Stan Greer is senior research associate at the National Institute for Labor Relations Research. NILRR’s website is www.nilrr.org. He is also editor of the National Right to Work Committee’s newsletter.

My Articles

May 16, 2018, 4:16 PM EDT
A quarter-century ago, then-Democratic Gov. Doug Wilder signed into law H.B.1872/S.B.962, legislation that prohibits all collective bargaining between government union officials and public employers in the state of Virginia.
April 19, 2018, 9:47 AM EDT
Today (April 19) “Tax Freedom Day” 2018 has finally arrived, according to the nonpartisan Washington, D.C.-based Tax Foundation.
April 11, 2018, 12:20 PM EDT
Regardless of whether or not you think Donald Trump deserves the credit for it, there is no denying the fact that factory-sector employment growth has sharply accelerated since he moved into the White House. 
March 14, 2018, 2:12 PM EDT
At the end of last month, the U.S. Labor Department issued new and revised data regarding the number of civilian household jobs (a broad measure that includes the self-employed and contractors as well as workers on employer payrolls) in each of the 50 states and the District of Columbia.  In the aggregate, the data show household employment growth of under 6 percent from 2007 through 2017.
November 21, 2017, 4:08 PM EST
Nearly three quarters of a century ago, a unanimous U.S. Supreme Court concluded that, whenever union bosses obtain monopoly power to represent all employees in a “bargaining unit” with regard to workplace matters under the auspices of federal government policy, this extraordinary power must be “subject to constitutional limitations … .”
August 25, 2017, 10:14 AM EDT
If American labor unions were normal private organizations, neither the U.S. Congress nor state lawmakers would have any substantial interest in ensuring they were run fairly and democratically. But ever since Congress authorized so-called “exclusive” union bargaining in the 1935 National Labor Relations Act (NLRA), unions have not been normal private organizations.
July 3, 2017, 1:13 PM EDT
For well over half a century, scientific opinion polls have shown that Americans overwhelmingly oppose compulsory unionism, and it is indisputable that, if union officials did not rely on laws authorizing the termination of employees to maintain and expand their organizations, Big Labor would be much less unpopular with the public than it currently is.
June 12, 2017, 11:11 AM EDT
Employer demand for college-educated employees continued to rise at a surprisingly rapid clip. 
April 6, 2017, 12:16 PM EDT
Right to Work has made the Hoosier State more attractive to manufacturing employers.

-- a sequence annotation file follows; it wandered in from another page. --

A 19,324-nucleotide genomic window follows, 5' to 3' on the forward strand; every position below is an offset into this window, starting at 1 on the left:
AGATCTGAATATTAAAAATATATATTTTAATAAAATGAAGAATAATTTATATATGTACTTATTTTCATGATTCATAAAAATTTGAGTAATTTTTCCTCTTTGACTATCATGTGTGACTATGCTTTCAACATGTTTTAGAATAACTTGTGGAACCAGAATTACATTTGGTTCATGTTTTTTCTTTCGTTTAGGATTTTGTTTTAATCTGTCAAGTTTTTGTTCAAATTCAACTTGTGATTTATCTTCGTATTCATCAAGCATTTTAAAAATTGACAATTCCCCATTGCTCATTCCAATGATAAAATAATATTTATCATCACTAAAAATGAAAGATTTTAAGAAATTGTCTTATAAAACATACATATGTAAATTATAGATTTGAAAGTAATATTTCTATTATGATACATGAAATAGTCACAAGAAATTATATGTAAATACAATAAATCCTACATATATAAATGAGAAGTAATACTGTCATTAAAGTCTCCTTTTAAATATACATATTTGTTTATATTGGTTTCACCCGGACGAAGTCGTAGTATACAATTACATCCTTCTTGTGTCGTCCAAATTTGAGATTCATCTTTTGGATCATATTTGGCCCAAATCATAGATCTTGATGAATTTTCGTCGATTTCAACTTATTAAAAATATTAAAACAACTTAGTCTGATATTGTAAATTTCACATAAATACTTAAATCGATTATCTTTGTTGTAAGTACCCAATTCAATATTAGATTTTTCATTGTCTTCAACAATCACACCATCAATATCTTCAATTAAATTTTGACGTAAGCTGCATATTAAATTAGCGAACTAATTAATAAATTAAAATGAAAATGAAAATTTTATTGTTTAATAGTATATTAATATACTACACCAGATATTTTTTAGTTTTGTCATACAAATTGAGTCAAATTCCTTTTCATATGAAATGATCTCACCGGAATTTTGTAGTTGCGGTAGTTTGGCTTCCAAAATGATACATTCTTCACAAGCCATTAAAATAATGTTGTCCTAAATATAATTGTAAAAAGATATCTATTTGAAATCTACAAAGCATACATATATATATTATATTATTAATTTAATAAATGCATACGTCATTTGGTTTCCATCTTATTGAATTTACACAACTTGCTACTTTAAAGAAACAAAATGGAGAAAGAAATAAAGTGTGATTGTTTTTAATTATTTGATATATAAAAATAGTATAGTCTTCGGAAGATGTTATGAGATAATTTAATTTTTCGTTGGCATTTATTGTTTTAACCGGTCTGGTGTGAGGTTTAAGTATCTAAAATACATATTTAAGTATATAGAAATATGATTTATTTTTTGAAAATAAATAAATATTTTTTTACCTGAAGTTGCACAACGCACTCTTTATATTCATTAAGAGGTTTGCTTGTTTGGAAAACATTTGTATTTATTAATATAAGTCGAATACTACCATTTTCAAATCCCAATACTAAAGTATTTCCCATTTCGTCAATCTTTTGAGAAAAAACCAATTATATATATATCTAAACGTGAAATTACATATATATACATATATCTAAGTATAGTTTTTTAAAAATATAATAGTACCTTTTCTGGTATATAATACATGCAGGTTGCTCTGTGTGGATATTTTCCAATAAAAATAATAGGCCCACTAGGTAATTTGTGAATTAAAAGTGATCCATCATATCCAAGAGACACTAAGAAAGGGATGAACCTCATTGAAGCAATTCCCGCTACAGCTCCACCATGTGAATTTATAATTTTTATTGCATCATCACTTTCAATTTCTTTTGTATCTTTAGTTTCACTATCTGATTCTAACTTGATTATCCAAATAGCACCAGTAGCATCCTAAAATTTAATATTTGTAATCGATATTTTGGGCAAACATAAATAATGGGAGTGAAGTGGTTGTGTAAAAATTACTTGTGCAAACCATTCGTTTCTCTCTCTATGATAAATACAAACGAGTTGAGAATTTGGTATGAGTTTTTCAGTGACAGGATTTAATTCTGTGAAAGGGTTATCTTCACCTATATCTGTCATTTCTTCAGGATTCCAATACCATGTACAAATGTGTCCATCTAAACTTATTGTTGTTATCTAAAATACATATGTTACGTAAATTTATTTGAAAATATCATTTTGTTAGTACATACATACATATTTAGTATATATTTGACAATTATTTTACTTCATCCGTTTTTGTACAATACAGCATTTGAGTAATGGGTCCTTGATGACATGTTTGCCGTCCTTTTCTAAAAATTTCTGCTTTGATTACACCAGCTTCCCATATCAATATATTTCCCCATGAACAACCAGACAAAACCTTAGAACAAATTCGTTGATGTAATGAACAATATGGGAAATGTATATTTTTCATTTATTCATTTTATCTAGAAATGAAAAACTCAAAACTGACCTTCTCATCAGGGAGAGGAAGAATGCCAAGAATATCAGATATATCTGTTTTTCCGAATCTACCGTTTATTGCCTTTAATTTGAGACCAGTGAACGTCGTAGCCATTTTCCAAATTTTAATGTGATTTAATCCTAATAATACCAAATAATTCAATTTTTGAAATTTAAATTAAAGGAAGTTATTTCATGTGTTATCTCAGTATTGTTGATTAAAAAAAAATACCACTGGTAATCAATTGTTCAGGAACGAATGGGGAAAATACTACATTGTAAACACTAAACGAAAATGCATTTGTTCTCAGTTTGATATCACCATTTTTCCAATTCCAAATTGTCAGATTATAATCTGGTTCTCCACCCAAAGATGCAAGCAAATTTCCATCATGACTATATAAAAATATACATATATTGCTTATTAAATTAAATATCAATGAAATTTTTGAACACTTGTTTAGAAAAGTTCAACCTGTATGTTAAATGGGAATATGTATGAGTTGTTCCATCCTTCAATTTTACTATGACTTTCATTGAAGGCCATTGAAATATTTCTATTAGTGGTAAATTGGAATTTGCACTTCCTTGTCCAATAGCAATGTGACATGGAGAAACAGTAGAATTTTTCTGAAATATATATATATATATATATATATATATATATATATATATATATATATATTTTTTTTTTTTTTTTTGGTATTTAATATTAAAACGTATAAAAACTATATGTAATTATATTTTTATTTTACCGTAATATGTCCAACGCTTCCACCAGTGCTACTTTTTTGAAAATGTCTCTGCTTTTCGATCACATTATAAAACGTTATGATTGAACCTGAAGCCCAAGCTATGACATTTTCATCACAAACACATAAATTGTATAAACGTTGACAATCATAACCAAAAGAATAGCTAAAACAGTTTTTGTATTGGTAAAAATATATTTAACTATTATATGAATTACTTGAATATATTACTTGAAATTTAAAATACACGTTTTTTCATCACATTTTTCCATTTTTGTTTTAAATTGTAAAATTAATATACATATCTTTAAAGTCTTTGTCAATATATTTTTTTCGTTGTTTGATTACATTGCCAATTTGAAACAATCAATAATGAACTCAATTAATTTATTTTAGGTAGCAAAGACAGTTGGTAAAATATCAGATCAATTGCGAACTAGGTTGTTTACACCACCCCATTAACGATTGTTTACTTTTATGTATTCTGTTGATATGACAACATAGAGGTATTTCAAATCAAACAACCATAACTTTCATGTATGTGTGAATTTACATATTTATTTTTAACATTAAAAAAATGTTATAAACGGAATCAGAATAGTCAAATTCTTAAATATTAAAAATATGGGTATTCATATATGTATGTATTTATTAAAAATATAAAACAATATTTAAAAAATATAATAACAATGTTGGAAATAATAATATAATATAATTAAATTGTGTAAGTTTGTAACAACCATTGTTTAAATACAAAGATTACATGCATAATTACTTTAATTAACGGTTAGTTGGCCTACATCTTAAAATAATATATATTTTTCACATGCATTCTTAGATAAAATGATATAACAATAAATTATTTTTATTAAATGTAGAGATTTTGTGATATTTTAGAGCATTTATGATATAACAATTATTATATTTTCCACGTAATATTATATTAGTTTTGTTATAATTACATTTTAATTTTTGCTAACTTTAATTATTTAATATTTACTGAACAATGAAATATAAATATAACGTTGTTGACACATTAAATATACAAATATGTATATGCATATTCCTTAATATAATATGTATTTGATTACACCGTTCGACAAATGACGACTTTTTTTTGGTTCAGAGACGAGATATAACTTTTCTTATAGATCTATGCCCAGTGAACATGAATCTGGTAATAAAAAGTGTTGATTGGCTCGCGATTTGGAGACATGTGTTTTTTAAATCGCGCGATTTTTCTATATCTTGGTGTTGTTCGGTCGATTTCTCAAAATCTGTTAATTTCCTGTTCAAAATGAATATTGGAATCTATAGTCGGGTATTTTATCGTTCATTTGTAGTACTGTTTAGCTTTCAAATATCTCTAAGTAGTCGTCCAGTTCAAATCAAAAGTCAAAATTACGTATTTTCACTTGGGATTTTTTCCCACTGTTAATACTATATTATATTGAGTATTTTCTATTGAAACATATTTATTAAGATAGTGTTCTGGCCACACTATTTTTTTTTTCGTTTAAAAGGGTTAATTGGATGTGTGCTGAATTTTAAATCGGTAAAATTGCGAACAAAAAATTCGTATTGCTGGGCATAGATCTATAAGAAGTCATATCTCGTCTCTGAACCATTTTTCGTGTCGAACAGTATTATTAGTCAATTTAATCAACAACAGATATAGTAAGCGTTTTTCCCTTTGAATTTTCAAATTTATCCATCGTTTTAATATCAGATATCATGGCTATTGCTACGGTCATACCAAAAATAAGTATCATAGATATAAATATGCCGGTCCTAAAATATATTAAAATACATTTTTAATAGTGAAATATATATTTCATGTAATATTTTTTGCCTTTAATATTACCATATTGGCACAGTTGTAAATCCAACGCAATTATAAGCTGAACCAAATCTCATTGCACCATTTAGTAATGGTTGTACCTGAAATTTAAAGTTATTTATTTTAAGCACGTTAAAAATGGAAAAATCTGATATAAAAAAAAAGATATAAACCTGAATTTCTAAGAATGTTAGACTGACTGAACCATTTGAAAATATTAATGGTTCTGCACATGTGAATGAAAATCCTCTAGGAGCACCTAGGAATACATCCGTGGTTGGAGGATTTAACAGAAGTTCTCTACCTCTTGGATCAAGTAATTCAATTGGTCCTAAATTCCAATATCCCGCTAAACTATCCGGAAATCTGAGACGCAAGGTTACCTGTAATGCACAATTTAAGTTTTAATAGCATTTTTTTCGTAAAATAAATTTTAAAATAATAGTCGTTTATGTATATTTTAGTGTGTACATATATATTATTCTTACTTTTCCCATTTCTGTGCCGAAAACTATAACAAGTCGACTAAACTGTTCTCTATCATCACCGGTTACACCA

March 15, 2017, 3:46 PM EDT
Right to Work laws foster an ideal environment for modern manufacturing.
October 10, 2016, 3:21 PM EDT
You can use the jury system to make Big Labor pay for its tactics.
September 26, 2016, 3:14 PM EDT
It's safe to predict a few things about the presidential election.
April 1, 2016, 2:26 PM EDT
The two sides in Friedrichs v. California Teachers Association, the closely watched U.S. legal case in which a 4-4 U.S. Supreme Court barely upheld a 39-year-old precedent regarding the constitutionality of forced union fees as a job condition in the government sector on March 29, seemed bitterly divided.  And they were, for the most part.
February 12, 2016, 4:51 PM EST
Since the Right to Work movement began more than six decades ago, Big Labor union bosses have gone to extraordinary measures to stop the spread of worker freedom.
October 7, 2015, 11:26 AM EDT
What does it take to convince elected officials in economically torpid forced-unionism states that their current policies governing labor relations aren’t working and need to be changed? Sadly, the “mere” loss of tens of thousands of residents annually as a consequence of net domestic out-migration often fails to persuade the political class that the status quo is unacceptable.
July 14, 2015, 5:28 PM EDT
At the end of June, the U.S. Supreme Court agreed to hear Friedrichs v. California Teachers Association, a case that challenges the extraction of forced fees from public servants for union monopoly bargaining on First Amendment grounds.
May 1, 2015, 10:09 AM EDT
Thanks largely to the determined and persistent efforts of National Right to Work Committee members and supporters and their allies, today public employees in more than half of the 50 states are legally protected from forced financial support for unions. To be precise, this means that employees who refuse to join the union that wields monopoly-bargaining power in their workplace can thereby refuse to pay dues or fees to that union.
March 17, 2015, 2:37 PM EDT
On March 10, just one day after Gov. Scott Walker signed into law a measure making Wisconsin America’s 25th Right to Work state, AFL-CIO, steelworkers, and machinists union bosses filed a suit in the Dane County Circuit to prevent the new statute from taking effect and ultimately to overturn it.
January 6, 2015, 12:15 PM EST
As the National Right to Work Newsletter reports in detail elsewhere in this issue (see the article starting on page eight), state public officials who helped pass the two most recent Right to Work laws in Indiana and Michigan and/or promised to help keep these laws on the books were rewarded by voters on November 4.
December 9, 2014, 2:20 PM EST
It’s been just 10 months since a clear majority of front-line employees at the Volkswagen (VW) plant located in Chattanooga, Tenn., voted against empowering United Auto Workers (UAW) union bosses to bargain with their employer on matters related to pay, benefits and work rules.